4. The nature

The Ilabekken river (Mykola Ksenofontov/Visit Trondheim)

Located beside a vast natural fjord, Trondheim is a city where nature’s never too far away. The wild nature reserve of Bymarka covers 80 square kilometres to the west of the city centre, and is a popular place for hiking, biking and wildlife spotting in summer. Wild swimmers can take a bracing dip at the outdoor saltwater pool of Sjøbadet, or head out to Lian Lake for a wild swim surrounded by Norwegian nature. Or strap on your boots and get walking: the popular Ladestien trail begins beside a scenic fjord 3km from Trondheim’s core, while the path to Storfossen concludes beside one of the region’s most impressive waterfalls, and the hilltop of Våttakammen affords Trondheim’s best sunset view. The adventures don’t stop in winter, either: with several ski resorts close to the city, you can spend the colder months sliding down the slopes or trying out Norway’s favourite winter pastime: cross-country skiing.

5. The urban adventure

Kayaking along the Nidelva River (Jarle Hagen)

Whether it’s on two feet, two wheels or the water, Trondheim offers a wealth of outdoor adventures. The Nidelva River runs through the centre of Trondheim, and can be explored by kayak or stand-up paddleboard, offering a unique perspective on the city’s waterfront architecture. Alternatively, for classic Norwegian scenery, boat trips whizz out onto Trondheim Fjord, while RIB rides offer a white-knuckle, high-octane adventure you’ll definitely remember. If you prefer your outdoor pursuits a little more sedate, hire an e-bike or an e-scooter to explore the city at your own pace, or take a scenic spin around the city’s parks, such as Gåsaparken and Marinen. Or in winter, strap on your skates and glide out onto one of Trondheim’s public rinks: ice skating is practically a national sport in Norway, and a great way to make some new friends.

6. The festivals

Pstereo is one of Norway’s biggest music festivals (McKenna Starck)

Trondheim is a city that knows how to party. The biggest festival of the year is Olavsfest, a celebration of culture held in honour of Norway’s beloved patron saint, which takes place in late July and early August on the streets and squares around Nidaros Cathedral. Also in August, the Trøndelag Food Festival and Trondheim Brewery Festival toast Trondheim’s local food and drink scene, with 200 food stalls and 30 local breweries providing tasting sessions, cooking displays, pop-up food trucks and craft beer tents for more than 250,000 visitors. In late August, the Pstereo music festival takes over Marinen Park, while jazz hits the stage during the Trondheim Jazz Festival in May. And don’t miss the World Cheese Awards in October, when you have the chance to try more than 4,000 cheeses from around the world – as well as closer-to-home specialities like blue Kraftkar, Gouda-style Fanaost and Norwegian brown cheese.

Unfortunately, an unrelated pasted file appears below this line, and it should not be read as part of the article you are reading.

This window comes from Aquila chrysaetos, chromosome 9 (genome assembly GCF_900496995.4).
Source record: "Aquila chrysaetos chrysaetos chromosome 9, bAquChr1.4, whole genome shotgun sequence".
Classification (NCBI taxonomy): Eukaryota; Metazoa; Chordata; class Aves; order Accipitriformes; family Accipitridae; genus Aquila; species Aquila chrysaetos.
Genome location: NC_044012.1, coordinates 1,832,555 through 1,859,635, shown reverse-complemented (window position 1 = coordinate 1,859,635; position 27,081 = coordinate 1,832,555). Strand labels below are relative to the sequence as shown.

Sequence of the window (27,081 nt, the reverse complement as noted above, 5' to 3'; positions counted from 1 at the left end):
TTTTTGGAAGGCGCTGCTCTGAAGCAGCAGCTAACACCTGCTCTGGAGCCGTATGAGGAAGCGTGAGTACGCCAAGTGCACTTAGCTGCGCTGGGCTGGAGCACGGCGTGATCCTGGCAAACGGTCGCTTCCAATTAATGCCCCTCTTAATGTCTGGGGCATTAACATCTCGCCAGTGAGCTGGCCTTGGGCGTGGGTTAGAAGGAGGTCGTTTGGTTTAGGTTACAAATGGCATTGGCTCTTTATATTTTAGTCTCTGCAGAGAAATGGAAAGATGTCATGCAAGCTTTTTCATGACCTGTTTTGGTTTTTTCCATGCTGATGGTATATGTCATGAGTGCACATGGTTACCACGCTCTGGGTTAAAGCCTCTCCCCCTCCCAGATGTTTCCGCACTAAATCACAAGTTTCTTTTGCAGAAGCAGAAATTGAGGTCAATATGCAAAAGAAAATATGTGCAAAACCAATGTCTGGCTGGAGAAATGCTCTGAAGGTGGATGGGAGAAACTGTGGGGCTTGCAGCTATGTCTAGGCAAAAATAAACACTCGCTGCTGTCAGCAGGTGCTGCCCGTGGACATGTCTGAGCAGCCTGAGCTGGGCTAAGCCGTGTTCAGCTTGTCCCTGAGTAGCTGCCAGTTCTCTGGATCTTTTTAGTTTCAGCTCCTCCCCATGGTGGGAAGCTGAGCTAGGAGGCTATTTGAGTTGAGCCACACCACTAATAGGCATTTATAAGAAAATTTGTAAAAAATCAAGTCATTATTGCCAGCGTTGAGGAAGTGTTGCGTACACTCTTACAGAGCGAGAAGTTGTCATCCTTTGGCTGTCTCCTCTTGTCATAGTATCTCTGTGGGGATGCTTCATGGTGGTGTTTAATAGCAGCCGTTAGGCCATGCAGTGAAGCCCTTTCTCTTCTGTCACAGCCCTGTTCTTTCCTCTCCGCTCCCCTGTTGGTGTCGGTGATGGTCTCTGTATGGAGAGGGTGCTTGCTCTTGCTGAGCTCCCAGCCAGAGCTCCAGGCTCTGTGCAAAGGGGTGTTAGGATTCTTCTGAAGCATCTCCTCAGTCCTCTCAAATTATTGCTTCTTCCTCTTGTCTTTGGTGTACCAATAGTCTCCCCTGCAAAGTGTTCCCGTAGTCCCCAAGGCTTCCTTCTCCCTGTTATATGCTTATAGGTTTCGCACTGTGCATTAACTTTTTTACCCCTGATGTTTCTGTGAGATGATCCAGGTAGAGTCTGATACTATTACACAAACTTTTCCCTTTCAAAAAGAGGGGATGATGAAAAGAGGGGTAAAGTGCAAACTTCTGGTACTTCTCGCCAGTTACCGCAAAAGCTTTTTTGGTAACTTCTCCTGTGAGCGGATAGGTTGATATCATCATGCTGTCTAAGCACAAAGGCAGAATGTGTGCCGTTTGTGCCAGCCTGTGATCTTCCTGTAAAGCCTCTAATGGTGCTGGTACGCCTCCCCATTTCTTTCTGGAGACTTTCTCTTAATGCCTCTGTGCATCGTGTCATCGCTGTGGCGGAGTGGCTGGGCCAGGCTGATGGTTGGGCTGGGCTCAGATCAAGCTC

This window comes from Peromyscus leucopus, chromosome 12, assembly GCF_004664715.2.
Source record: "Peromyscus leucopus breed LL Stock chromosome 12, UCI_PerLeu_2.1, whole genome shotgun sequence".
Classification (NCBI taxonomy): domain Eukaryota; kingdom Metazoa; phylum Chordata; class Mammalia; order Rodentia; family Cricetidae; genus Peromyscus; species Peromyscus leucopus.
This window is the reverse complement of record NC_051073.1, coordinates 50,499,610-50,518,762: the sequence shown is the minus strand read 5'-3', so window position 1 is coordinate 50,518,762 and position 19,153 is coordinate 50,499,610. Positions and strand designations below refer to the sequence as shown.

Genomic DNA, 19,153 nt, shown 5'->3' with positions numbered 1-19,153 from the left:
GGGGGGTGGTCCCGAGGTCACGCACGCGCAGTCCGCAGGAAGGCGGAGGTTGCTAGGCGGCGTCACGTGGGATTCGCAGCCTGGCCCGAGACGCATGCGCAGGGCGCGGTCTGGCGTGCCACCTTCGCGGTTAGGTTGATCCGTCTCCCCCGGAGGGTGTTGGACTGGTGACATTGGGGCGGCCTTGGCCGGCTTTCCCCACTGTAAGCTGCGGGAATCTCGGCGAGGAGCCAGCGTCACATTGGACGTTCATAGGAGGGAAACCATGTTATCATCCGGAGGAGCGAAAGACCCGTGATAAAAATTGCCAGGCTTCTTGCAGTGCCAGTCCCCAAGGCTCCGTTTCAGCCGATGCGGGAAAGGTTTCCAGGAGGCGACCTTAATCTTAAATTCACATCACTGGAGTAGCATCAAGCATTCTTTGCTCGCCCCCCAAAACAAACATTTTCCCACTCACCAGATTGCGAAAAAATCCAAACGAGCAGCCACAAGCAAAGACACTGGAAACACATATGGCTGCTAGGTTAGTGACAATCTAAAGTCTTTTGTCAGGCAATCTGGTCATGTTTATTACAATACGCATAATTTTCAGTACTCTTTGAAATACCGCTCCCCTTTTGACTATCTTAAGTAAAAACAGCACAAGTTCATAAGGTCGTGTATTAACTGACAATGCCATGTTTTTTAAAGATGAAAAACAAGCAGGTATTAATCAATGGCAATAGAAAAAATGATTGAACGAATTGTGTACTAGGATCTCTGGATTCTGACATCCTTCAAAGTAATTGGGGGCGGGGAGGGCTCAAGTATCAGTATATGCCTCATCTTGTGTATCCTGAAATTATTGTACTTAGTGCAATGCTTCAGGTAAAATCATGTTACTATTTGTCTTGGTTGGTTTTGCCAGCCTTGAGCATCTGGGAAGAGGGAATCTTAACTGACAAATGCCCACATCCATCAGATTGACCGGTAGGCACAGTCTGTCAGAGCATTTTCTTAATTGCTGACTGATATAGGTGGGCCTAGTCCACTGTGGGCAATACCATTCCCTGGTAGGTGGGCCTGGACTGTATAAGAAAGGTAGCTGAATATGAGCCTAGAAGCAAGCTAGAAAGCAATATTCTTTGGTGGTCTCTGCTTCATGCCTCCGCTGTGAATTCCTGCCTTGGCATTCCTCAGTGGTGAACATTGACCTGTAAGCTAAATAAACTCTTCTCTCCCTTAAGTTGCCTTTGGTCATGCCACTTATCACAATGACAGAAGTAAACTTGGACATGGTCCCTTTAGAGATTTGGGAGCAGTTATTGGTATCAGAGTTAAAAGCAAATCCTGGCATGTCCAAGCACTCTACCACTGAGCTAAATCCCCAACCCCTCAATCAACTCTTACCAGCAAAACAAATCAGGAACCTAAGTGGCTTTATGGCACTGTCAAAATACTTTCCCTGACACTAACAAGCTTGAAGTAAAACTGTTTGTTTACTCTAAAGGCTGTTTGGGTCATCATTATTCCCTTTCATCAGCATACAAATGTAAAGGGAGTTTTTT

7. The Christmas market

Trondheim’s Christmas market (ENBOVI)

Nowhere does Christmas quite like Norway, and Trondheim looks magical in the middle of winter, especially when it’s coated in a carpet of snow. Throughout December, the city hosts a huge Christmas market which attracts sightseers and shoppers from all over Norway. The main square is taken over by food stalls, fairground rides, Christmas trees and strings of kos, the twinkling lights that brighten up Norway’s long winter nights. It’s an ideal place to shop for traditional gifts such as wooden toys, knitwear, handmade crafts and chocolate. And if you get too cold, warm up with a mug of gløgg (mulled wine) inside the Lavvo, a cosy tented area inspired by the homes of Sami reindeer herders, with space inside for a roaring fire and more than 500 guests. If you’re lucky, the Aurora Borealis might even put on their own extra-special display of Christmas lights.

Feeling inspired?

For more information about this underrated Norwegian city, visit the official Visit Trondheim website.